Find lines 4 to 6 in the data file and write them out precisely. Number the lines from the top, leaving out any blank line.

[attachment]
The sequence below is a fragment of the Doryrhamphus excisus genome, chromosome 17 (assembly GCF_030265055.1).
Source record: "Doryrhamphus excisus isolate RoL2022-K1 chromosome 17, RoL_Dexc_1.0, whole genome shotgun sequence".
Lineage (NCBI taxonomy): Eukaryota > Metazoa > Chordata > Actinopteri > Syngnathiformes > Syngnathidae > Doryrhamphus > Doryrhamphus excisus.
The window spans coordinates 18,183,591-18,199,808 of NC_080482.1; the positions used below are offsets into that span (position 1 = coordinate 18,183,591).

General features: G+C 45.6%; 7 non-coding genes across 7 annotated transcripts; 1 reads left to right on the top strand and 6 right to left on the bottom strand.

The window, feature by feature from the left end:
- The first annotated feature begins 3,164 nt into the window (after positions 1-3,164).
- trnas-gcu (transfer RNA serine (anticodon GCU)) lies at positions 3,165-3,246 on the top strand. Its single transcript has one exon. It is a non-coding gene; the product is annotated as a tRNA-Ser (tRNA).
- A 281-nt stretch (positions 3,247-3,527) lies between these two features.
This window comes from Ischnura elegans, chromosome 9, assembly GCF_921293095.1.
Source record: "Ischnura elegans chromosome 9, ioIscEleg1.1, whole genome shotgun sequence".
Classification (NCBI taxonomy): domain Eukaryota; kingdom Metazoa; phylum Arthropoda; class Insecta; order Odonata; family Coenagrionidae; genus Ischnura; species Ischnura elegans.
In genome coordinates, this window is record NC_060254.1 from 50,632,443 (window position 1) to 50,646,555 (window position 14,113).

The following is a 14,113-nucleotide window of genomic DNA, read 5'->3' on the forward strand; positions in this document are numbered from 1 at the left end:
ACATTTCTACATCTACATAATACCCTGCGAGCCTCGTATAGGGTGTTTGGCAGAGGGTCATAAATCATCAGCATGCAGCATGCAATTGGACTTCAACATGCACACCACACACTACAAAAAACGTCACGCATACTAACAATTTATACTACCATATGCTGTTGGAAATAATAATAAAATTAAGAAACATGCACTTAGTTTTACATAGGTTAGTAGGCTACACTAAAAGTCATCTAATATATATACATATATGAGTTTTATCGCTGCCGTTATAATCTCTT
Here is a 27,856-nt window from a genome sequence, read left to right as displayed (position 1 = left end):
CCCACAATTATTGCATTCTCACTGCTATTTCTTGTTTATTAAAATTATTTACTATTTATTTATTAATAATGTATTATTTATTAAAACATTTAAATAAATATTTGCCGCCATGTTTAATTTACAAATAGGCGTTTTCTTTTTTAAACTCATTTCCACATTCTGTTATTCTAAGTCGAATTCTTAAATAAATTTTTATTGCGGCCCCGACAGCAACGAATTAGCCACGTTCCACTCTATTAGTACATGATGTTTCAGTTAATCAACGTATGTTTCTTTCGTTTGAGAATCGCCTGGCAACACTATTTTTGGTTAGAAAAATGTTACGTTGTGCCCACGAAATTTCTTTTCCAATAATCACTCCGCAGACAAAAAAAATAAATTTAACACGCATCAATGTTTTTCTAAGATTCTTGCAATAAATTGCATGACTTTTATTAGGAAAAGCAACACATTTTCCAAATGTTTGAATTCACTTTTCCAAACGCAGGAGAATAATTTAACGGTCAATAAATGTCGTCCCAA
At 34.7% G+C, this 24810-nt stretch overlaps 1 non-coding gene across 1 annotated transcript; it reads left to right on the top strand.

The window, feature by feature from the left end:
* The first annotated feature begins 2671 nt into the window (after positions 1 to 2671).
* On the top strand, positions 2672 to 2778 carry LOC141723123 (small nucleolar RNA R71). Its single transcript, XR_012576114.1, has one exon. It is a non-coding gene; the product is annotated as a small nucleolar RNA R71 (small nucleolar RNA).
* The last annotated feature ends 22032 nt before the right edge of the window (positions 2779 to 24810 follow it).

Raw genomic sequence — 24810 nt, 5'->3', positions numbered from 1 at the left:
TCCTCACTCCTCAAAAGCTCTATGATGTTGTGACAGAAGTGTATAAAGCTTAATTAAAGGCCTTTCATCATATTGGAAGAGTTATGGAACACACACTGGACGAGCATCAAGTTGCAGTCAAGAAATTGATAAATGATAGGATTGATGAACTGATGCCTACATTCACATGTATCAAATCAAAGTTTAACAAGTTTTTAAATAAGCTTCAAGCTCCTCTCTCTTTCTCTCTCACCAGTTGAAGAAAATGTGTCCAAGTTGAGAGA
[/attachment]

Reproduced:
The window spans coordinates 18,183,591-18,199,808 of NC_080482.1; the positions used below are offsets into that span (position 1 = coordinate 18,183,591).

General features: G+C 45.6%; 7 non-coding genes across 7 annotated transcripts; 1 reads left to right on the top strand and 6 right to left on the bottom strand.

The window, feature by feature from the left end: